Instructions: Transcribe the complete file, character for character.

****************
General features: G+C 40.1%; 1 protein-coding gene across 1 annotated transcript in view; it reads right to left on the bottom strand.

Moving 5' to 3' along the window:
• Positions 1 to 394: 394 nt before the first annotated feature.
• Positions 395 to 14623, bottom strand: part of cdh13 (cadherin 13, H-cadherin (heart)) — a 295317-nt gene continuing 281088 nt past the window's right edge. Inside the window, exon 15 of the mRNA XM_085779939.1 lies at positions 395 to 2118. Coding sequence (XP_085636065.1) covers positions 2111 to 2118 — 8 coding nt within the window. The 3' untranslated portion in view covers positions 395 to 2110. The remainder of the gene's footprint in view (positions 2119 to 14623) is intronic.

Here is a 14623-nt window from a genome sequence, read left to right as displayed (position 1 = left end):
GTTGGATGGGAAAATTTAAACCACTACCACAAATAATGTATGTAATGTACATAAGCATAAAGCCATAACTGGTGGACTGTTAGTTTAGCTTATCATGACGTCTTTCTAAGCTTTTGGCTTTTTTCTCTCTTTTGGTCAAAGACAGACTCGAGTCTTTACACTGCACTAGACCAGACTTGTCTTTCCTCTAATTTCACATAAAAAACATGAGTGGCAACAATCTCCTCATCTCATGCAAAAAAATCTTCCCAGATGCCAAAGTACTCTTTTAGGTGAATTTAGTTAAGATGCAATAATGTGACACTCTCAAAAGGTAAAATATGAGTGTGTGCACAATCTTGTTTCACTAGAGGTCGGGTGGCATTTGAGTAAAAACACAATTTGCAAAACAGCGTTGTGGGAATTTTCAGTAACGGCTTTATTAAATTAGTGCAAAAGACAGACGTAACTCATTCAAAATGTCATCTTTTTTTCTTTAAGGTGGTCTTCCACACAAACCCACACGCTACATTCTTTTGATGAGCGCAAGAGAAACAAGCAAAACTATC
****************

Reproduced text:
General features: G+C 40.1%; 1 protein-coding gene across 1 annotated transcript in view; it reads right to left on the bottom strand.

Moving 5' to 3' along the window:
• Positions 1 to 394: 394 nt before the first annotated feature.
• Positions 395 to 14623, bottom strand: part of cdh13 (cadherin 13, H-cadherin (heart)) — a 295317-nt gene continuing 281088 nt past the window's right edge. Inside the window, exon 15 of the mRNA XM_085779939.1 lies at positions 395 to 2118. Coding sequence (XP_085636065.1) covers positions 2111 to 2118 — 8 coding nt within the window. The 3' untranslated portion in view covers positions 395 to 2110. The remainder of the gene's footprint in view (positions 2119 to 14623) is intronic.

Here is a 14623-nt window from a genome sequence, read left to right as displayed (position 1 = left end):
GTTGGATGGGAAAATTTAAACCACTACCACAAATAATGTATGTAATGTACATAAGCATAAAGCCATAACTGGTGGACTGTTAGTTTAGCTTATCATGACGTCTTTCTAAGCTTTTGGCTTTTTTCTCTCTTTTGGTCAAAGACAGACTCGAGTCTTTACACTGCACTAGACCAGACTTGTCTTTCCTCTAATTTCACATAAAAAACATGAGTGGCAACAATCTCCTCATCTCATGCAAAAAAATCTTCCCAGATGCCAAAGTACTCTTTTAGGTGAATTTAGTTAAGATGCAATAATGTGACACTCTCAAAAGGTAAAATATGAGTGTGTGCACAATCTTGTTTCACTAGAGGTCGGGTGGCATTTGAGTAAAAACACAATTTGCAAAACAGCGTTGTGGGAATTTTCAGTAACGGCTTTATTAAATTAGTGCAAAAGACAGACGTAACTCATTCAAAATGTCATCTTTTTTTCTTTAAGGTGGTCTTCCACACAAACCCACACGCTACATTCTTTTGATGAGCGCAAGAGAAACAAGCAAAACTATC